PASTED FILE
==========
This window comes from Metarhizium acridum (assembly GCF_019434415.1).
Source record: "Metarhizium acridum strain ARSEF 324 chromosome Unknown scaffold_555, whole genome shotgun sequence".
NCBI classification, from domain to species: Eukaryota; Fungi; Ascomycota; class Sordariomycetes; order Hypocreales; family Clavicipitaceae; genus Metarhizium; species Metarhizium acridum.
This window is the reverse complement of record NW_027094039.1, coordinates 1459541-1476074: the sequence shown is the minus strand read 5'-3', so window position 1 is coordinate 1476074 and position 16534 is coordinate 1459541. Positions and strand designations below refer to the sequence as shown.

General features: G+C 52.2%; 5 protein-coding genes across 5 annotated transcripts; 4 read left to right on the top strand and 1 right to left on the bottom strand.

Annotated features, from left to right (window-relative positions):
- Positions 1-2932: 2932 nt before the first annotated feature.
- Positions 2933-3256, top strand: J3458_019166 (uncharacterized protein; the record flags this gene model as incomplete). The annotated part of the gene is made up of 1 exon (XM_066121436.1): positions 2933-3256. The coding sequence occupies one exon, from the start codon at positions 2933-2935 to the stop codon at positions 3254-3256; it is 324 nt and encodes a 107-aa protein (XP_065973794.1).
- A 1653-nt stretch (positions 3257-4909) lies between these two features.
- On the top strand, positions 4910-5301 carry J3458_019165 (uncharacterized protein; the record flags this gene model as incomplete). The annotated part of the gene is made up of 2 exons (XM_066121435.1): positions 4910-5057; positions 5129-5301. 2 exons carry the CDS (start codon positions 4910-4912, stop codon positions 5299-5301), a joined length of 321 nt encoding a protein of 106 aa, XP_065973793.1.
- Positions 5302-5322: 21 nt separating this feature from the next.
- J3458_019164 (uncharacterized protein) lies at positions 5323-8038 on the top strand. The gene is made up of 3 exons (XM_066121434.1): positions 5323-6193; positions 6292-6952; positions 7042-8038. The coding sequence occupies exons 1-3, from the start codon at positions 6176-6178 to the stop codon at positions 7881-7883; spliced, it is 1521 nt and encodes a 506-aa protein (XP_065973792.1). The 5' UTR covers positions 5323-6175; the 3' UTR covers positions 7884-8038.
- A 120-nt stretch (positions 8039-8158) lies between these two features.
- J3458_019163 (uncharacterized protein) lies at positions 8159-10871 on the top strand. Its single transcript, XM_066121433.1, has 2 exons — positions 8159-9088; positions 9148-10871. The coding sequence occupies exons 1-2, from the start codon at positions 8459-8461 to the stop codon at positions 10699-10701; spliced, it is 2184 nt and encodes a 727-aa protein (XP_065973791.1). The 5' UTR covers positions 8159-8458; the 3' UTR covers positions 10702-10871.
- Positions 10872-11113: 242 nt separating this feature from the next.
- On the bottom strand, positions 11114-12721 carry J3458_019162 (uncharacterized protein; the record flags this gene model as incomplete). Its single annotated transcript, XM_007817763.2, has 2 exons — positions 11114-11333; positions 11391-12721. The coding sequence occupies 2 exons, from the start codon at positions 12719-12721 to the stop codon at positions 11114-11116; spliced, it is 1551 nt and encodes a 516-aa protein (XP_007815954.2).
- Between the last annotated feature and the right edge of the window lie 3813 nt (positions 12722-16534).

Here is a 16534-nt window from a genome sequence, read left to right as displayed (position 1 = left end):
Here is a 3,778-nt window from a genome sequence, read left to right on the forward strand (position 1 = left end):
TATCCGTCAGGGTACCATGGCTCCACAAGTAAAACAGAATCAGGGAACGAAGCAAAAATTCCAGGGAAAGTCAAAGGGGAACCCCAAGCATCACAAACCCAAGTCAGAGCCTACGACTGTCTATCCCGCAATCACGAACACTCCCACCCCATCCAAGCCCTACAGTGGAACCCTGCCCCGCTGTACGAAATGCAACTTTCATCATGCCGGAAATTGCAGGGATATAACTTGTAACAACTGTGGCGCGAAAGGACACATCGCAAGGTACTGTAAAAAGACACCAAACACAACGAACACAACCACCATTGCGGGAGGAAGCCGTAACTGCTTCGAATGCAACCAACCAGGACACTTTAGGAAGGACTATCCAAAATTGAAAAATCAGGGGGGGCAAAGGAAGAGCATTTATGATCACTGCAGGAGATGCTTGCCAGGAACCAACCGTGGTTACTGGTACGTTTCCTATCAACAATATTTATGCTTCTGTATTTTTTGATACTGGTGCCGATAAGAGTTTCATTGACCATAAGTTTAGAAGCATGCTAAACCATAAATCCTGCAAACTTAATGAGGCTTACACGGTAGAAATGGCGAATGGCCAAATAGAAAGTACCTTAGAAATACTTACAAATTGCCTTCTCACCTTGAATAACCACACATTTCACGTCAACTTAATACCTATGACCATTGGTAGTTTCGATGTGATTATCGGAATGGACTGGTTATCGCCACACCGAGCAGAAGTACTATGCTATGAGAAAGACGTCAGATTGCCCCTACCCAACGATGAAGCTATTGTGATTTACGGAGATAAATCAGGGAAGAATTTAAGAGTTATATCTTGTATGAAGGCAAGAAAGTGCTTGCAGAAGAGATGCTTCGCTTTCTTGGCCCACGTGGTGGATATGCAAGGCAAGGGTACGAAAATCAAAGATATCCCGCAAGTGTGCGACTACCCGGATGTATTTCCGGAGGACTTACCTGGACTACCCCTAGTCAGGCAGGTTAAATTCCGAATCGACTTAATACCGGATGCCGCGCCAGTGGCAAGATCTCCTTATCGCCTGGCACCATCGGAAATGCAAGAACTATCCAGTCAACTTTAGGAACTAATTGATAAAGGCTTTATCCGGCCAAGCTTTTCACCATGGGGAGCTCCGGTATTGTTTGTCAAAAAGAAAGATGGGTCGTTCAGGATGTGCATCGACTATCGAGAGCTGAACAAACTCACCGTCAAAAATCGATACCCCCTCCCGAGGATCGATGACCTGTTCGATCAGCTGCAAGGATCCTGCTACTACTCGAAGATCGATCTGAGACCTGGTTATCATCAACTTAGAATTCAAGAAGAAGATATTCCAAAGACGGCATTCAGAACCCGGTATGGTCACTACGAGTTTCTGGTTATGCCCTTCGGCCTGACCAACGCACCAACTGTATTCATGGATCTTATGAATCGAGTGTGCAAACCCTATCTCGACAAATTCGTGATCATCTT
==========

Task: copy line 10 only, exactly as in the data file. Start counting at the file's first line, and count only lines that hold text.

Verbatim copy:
- On the top strand, positions 4910-5301 carry J3458_019165 (uncharacterized protein; the record flags this gene model as incomplete). The annotated part of the gene is made up of 2 exons (XM_066121435.1): positions 4910-5057; positions 5129-5301. 2 exons carry the CDS (start codon positions 4910-4912, stop codon positions 5299-5301), a joined length of 321 nt encoding a protein of 106 aa, XP_065973793.1.